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CALIFORNIA CORPORATE & SECURITIES LAW

Negotiating Permits?

The title of yesterday’s post may have been a bit recondite for some readers as I never directly mentioned negotiating permits in the post.  Therefore, today’s post will back up a bit and fill in some of the missing pieces. As noted yesterday, the California Corporate Securities Law prohibits offers of securities by issuers unless the…

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A Permit To Negotiate – Really?

It is sometimes forgotten that the California Corporate Securities Law of 1968 makes it unlawful to either offer or sell a security in California in an issuer transaction unless that the sale has been qualified or exempt from or not subject to qualification.  Cal. Corp. Code § 25110.  Thankfully, the CSL exempts most offers.  Today’s…

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Shares of Foreign Subsidiaries

I expect that little or no thought is given to the possible application of California’s Corporate Securities Law of 1968 when a corporation incorporates a subsidiary under the laws of a foreign country.  However, the issuance of shares to a corporate parent located in California may well involve the offer and sale of securities in California.  As…

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The DBO As Religious Regulator

In December last, the Department of Business Oversight published the 2016 Commissioner’s Report on the Offer or Sale of Securities by Permit under Corporations Code Section 25113.  This report, which is required by California Corporations Code Section 25113(d), provides data on the permits issued by the Commissioner under the Corporate Securities Law of 1968.  Qualification by…

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Five Gnostic Exemptions From The Qualification Requirements Of The Corporate Securities Law

When looking for exemptions from the qualification requirements of the California Corporate Securities Law of 1968, a good place to start is Chapter 1, Part 2, Division 1 of Title 4 of the Corporations Code.  Cal. Corp. Code § 25100 et seq.  If you don’t find an usable exemption there, another promising place to look is the rules of the Commissioner…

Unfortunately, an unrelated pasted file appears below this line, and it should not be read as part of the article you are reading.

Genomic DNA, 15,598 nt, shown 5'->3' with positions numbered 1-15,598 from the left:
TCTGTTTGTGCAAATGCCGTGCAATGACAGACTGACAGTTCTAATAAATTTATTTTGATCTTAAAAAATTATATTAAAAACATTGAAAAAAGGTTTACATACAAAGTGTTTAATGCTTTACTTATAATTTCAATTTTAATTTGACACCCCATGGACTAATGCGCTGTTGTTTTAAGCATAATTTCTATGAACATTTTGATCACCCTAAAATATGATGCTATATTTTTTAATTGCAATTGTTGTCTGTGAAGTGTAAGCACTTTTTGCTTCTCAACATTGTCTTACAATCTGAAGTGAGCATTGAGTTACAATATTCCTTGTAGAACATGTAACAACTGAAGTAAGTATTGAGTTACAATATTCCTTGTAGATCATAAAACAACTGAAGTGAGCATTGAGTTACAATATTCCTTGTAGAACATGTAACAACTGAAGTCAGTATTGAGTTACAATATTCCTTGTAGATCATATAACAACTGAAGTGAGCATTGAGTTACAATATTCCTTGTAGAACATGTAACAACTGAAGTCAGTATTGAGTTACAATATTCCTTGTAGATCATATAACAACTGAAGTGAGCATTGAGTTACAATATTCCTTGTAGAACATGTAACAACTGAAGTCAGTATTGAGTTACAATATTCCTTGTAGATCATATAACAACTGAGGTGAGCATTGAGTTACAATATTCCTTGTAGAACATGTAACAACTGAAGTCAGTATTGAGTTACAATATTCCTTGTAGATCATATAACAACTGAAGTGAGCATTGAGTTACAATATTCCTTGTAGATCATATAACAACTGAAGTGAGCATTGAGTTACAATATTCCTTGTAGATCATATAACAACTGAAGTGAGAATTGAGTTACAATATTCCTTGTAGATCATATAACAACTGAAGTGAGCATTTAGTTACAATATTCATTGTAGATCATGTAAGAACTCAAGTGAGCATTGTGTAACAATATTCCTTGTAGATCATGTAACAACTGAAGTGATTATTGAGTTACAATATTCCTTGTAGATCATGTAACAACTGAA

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Should Church Debt Be Exempt From Qualification?

The California Corporate Securities Law of 1968 currently exempts from qualification any security of an issuer (1) organized exclusively for educational, benevolent, fraternal, religious, charitable, social, or reformatory purposes and not for pecuniary profit, if no part of the net earnings of the issuer inures to the benefit of any private shareholder or individual, or (2)…

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Bill Threatens To Yank Qualification Upon Any Change In Management

Sometimes, I run across bills that seem to defy rational explanation.  AB 2610 (Holden) appeared to be one such bill. Under the California Corporate Securities Law of 1968, the offer and sale of securities must be qualified unless the transaction or security is exempt or not subject to qualification due to federal preemption.  Qualification, however,…

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Bill Targets Real Estate Industry And Borrowers

Last June, reporters Charles Piller and Robert Lewis wrote this story about “hard-money” lending abuses in Nevada County.  One might expect that they were writing about high interest rates and harsh loan terms.  It turns out that the victims in the story were not borrowers, but people who loaned money to hard-money lenders to fund the hard…

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The CSL And Membership Interests In LLCs

Two decades ago, Bob Rizzi and I wrote an article for the California Business Law Reporter asking whether limited liability company legislation would ever be enacted in California.  Only three years later, California enacted the Beverly-Killea Limited Liability Company Act, Corporations Code Section 17000 et seq.  Stats. 1994, c. 1200 (SB 469). As a member of…

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California’s Institutional Investor Exemption

California has an exemption from the issuer qualification requirement under the Corporate Securities Law of 1968 for any offer or sale to, among other listed entities, institutional investors or governmental agencies or instrumentalities that the Commissioner of Corporations may designate by rule.  Rule 260.102.10 designates certain entities as institutional investors, but that rule hasn’t been amended since…

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